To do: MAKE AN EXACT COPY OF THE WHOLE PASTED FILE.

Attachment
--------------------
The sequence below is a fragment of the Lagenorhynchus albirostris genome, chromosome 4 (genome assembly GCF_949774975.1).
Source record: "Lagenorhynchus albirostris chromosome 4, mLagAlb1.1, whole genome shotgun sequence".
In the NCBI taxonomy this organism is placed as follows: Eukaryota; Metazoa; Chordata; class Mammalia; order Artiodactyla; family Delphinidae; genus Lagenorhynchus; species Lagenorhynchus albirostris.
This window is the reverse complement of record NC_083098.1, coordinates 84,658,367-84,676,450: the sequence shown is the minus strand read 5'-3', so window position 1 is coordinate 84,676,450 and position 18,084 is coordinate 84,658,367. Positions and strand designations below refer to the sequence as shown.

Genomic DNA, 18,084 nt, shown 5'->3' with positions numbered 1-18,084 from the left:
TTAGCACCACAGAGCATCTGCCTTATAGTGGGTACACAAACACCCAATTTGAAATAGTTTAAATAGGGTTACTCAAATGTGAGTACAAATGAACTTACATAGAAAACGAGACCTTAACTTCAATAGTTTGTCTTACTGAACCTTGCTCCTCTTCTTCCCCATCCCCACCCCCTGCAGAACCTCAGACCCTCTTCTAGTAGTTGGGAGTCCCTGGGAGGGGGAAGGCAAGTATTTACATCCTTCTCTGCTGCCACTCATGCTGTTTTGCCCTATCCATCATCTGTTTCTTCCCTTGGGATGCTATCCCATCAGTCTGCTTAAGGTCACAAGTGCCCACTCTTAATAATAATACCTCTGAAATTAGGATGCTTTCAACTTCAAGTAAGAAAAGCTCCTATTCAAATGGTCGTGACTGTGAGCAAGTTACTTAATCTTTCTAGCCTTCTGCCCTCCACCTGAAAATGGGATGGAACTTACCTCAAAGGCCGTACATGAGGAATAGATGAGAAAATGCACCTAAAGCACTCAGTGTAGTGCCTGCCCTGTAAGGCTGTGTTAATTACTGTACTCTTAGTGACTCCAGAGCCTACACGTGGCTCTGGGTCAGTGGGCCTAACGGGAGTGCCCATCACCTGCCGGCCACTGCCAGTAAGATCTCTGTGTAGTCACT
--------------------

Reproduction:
The sequence below is a fragment of the Lagenorhynchus albirostris genome, chromosome 4 (genome assembly GCF_949774975.1).
Source record: "Lagenorhynchus albirostris chromosome 4, mLagAlb1.1, whole genome shotgun sequence".
In the NCBI taxonomy this organism is placed as follows: Eukaryota; Metazoa; Chordata; class Mammalia; order Artiodactyla; family Delphinidae; genus Lagenorhynchus; species Lagenorhynchus albirostris.
This window is the reverse complement of record NC_083098.1, coordinates 84,658,367-84,676,450: the sequence shown is the minus strand read 5'-3', so window position 1 is coordinate 84,676,450 and position 18,084 is coordinate 84,658,367. Positions and strand designations below refer to the sequence as shown.

Genomic DNA, 18,084 nt, shown 5'->3' with positions numbered 1-18,084 from the left:
TTAGCACCACAGAGCATCTGCCTTATAGTGGGTACACAAACACCCAATTTGAAATAGTTTAAATAGGGTTACTCAAATGTGAGTACAAATGAACTTACATAGAAAACGAGACCTTAACTTCAATAGTTTGTCTTACTGAACCTTGCTCCTCTTCTTCCCCATCCCCACCCCCTGCAGAACCTCAGACCCTCTTCTAGTAGTTGGGAGTCCCTGGGAGGGGGAAGGCAAGTATTTACATCCTTCTCTGCTGCCACTCATGCTGTTTTGCCCTATCCATCATCTGTTTCTTCCCTTGGGATGCTATCCCATCAGTCTGCTTAAGGTCACAAGTGCCCACTCTTAATAATAATACCTCTGAAATTAGGATGCTTTCAACTTCAAGTAAGAAAAGCTCCTATTCAAATGGTCGTGACTGTGAGCAAGTTACTTAATCTTTCTAGCCTTCTGCCCTCCACCTGAAAATGGGATGGAACTTACCTCAAAGGCCGTACATGAGGAATAGATGAGAAAATGCACCTAAAGCACTCAGTGTAGTGCCTGCCCTGTAAGGCTGTGTTAATTACTGTACTCTTAGTGACTCCAGAGCCTACACGTGGCTCTGGGTCAGTGGGCCTAACGGGAGTGCCCATCACCTGCCGGCCACTGCCAGTAAGATCTCTGTGTAGTCACT